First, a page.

I am motivated here by the unfortunate conversation about rural voters that paints them as somehow defective in their grasp of a modern economy. Actually, it turns out that they are the only people in America perceptive enough to understand the fundamental flaws in the American version of a market economy. They are sensitive to it because it has left them in the economic hinterland. They would be reluctant to phrase it precisely that way, but that is the only honest way to assess the damage of contemporary “political economy” in America. It is not just a political problem—it is first a profound economic problem. The American market economy works wondrously for those living in the hot-spots of metropolitan America—especially if they have the mobility, the near-perfect information, and the confidence to follow the money. The American version of capitalism is tailor-made for them. But a market economy must be held to a standard of fairness that is sustainable and agreed to by all, not just the winners. The philosopher John Rawls had a compelling thought experiment—the relevant Rawlsian question is: What sort of a market economy would you defend from behind a Veil of Ignorance that prevented you from seeing beyond the Veil, but which once removed, would place you in a metropolitan hub of economic vitality or in a rural town in the middle of a stunning prairie? Your economic prospects are profoundly different, but not because of any personal flaws on your part. The difference comes from the failure of current American capitalism—the only market economy (meatloaf) available—to offer hope for too many people in too many places.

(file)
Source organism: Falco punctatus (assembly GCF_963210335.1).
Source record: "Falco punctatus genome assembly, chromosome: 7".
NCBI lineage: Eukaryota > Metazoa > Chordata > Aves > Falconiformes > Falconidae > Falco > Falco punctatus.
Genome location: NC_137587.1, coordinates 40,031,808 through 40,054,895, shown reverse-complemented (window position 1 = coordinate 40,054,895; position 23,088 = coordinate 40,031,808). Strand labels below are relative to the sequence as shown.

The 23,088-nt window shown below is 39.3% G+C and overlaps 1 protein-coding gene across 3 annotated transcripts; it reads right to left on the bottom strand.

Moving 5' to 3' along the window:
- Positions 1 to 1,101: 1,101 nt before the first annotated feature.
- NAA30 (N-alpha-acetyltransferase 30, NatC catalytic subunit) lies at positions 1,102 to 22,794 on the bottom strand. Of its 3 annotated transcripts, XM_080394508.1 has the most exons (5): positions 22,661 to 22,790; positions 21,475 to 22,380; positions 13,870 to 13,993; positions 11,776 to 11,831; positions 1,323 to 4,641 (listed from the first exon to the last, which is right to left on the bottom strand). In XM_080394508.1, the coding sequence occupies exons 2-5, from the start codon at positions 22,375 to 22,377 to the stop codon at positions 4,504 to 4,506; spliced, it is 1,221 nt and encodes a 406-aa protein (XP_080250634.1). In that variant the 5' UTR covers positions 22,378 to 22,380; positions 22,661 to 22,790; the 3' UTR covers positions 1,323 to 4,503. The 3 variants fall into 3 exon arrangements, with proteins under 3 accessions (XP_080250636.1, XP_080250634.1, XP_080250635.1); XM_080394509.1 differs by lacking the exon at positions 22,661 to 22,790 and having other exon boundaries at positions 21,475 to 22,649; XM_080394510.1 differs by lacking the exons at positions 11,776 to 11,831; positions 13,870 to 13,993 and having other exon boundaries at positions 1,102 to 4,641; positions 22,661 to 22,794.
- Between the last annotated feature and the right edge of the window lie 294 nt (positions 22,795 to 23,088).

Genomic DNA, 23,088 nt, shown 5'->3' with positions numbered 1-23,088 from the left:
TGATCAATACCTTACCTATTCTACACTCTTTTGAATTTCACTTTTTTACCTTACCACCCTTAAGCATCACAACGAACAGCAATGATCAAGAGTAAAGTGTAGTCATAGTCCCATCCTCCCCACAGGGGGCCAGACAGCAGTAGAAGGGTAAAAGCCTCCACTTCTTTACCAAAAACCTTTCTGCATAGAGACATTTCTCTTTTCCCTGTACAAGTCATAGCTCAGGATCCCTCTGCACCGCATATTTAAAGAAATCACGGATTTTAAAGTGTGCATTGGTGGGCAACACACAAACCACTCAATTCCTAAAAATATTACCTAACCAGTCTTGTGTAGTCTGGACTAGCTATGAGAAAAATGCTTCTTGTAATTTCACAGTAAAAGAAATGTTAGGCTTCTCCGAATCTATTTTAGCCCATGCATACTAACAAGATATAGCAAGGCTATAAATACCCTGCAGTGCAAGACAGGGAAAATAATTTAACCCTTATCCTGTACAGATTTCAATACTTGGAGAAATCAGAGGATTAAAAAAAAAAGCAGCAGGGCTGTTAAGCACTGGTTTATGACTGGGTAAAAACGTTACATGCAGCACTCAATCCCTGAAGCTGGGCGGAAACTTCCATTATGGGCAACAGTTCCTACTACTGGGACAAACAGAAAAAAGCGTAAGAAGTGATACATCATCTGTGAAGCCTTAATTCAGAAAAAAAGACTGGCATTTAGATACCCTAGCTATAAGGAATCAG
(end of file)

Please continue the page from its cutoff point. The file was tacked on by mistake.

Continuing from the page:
America’s rural residents have told us in the plainest language available in a democracy that they can no longer defend the market economy that now haunts them with abandonment. They have been badly served by the American version of a market economy—and by the cultural and political climate that continues to worship at the altar of “free markets.” Rural residents are abundantly aware that this particular market economy has little use for their apparent immobility, for their commitment to a place of quiet reflection, and to their desire to hang on to an idealized past that has always been slipping into the distance as if viewed in a rear-view mirror. The importance of the Electoral College in awarding the presidency to Donald Trump can now be grasped—all places and all residents in this enormously variegated economic landscape matter. Urban beneficiaries of the current system will tell rural individuals to get over it. Others, with more wisdom, will ask what corrective surgery might help to make the culturally revered instrument—the American market economy—that has produced such widespread feeling of abandonment and alienation work better?
Carter, G. R., III, & Gottschalck, A. O. 2011. Drowning in Debt: Housing and Households with Underwater Mortgages. Washington, DC: U.S. Census Bureau, Working paper, June. Available online: https://www.census.gov/programs-surveys/ahs/research/working-papers/Drowning_in_Debt.html